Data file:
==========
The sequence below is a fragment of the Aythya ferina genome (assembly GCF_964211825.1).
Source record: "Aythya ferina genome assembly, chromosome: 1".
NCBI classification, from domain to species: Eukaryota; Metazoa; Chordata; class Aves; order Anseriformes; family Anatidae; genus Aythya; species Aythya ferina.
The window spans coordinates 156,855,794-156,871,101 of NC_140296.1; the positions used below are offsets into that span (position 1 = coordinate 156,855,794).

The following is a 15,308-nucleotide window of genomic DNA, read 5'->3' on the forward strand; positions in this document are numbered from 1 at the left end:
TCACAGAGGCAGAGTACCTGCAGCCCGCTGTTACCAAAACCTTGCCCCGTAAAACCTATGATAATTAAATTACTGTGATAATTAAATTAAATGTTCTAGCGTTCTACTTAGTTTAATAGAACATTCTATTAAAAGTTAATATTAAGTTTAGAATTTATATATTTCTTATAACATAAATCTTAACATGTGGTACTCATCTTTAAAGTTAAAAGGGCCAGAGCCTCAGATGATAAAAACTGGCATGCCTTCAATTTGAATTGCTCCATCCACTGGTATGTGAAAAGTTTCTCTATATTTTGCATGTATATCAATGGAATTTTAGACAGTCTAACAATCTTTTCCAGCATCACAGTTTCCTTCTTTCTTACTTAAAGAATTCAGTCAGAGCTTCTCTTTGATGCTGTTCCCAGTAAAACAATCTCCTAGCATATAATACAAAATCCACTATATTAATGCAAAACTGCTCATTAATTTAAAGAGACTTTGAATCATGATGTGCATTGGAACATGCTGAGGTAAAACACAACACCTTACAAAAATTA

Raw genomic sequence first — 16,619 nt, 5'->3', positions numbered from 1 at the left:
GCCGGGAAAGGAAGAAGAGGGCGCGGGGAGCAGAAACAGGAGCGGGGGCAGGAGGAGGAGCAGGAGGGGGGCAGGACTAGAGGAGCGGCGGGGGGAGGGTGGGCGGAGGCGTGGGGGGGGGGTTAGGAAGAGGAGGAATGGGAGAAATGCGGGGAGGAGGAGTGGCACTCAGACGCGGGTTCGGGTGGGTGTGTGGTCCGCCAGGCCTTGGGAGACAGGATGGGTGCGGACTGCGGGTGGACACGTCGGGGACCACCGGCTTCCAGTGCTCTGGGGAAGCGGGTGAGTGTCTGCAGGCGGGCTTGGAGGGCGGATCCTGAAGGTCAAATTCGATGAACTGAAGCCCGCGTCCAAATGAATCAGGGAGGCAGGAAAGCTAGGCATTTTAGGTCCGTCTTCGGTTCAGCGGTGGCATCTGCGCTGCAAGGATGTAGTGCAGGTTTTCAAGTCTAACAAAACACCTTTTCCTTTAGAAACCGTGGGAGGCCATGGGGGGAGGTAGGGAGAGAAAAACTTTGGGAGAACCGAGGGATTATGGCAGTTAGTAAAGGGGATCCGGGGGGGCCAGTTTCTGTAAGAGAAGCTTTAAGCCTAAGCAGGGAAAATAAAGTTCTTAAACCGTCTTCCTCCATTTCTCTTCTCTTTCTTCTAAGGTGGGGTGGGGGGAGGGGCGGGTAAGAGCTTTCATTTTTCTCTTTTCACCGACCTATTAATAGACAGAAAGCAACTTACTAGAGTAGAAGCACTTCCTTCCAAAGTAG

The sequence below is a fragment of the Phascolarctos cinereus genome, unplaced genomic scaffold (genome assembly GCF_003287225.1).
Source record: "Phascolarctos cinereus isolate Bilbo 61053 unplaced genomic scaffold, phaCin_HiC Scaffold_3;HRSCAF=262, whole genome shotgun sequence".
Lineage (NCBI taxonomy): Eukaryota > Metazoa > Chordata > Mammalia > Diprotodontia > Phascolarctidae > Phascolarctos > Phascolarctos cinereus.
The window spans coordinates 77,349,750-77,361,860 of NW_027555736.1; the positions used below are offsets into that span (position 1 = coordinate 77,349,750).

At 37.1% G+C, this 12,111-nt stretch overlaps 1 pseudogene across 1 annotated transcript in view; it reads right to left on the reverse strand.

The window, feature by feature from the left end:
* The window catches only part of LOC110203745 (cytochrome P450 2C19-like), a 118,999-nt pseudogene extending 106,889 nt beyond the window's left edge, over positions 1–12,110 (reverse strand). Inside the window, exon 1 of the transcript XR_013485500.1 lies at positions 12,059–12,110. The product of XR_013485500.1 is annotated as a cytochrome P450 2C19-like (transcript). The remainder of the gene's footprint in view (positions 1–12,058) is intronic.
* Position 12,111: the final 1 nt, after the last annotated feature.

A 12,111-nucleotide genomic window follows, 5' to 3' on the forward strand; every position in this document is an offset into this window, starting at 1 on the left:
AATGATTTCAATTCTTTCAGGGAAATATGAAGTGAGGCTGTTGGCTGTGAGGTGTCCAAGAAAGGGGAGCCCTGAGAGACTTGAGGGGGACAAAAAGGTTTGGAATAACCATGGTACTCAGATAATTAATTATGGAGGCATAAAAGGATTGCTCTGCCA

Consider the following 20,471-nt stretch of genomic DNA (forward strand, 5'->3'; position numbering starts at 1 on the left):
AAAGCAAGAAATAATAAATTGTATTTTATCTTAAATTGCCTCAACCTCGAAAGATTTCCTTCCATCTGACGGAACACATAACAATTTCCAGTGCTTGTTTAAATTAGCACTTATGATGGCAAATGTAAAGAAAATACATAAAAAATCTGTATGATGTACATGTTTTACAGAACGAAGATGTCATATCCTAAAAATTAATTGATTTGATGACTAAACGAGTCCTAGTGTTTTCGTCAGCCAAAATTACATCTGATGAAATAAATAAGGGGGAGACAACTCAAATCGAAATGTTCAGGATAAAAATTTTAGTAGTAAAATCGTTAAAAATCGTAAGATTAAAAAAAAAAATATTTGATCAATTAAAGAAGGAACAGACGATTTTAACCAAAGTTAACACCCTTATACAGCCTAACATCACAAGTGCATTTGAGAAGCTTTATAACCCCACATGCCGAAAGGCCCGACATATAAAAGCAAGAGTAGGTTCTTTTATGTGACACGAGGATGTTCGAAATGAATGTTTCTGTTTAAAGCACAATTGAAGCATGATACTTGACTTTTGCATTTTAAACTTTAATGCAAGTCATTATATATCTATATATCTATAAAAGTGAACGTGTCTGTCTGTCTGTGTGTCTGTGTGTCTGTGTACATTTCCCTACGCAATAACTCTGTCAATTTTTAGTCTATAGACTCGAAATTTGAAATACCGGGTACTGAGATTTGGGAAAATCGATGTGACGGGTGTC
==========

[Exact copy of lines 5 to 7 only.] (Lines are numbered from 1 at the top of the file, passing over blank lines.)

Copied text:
The following is a 15,308-nucleotide window of genomic DNA, read 5'->3' on the forward strand; positions in this document are numbered from 1 at the left end:
TCACAGAGGCAGAGTACCTGCAGCCCGCTGTTACCAAAACCTTGCCCCGTAAAACCTATGATAATTAAATTACTGTGATAATTAAATTAAATGTTCTAGCGTTCTACTTAGTTTAATAGAACATTCTATTAAAAGTTAATATTAAGTTTAGAATTTATATATTTCTTATAACATAAATCTTAACATGTGGTACTCATCTTTAAAGTTAAAAGGGCCAGAGCCTCAGATGATAAAAACTGGCATGCCTTCAATTTGAATTGCTCCATCCACTGGTATGTGAAAAGTTTCTCTATATTTTGCATGTATATCAATGGAATTTTAGACAGTCTAACAATCTTTTCCAGCATCACAGTTTCCTTCTTTCTTACTTAAAGAATTCAGTCAGAGCTTCTCTTTGATGCTGTTCCCAGTAAAACAATCTCCTAGCATATAATACAAAATCCACTATATTAATGCAAAACTGCTCATTAATTTAAAGAGACTTTGAATCATGATGTGCATTGGAACATGCTGAGGTAAAACACAACACCTTACAAAAATTA

Raw genomic sequence first — 16,619 nt, 5'->3', positions numbered from 1 at the left: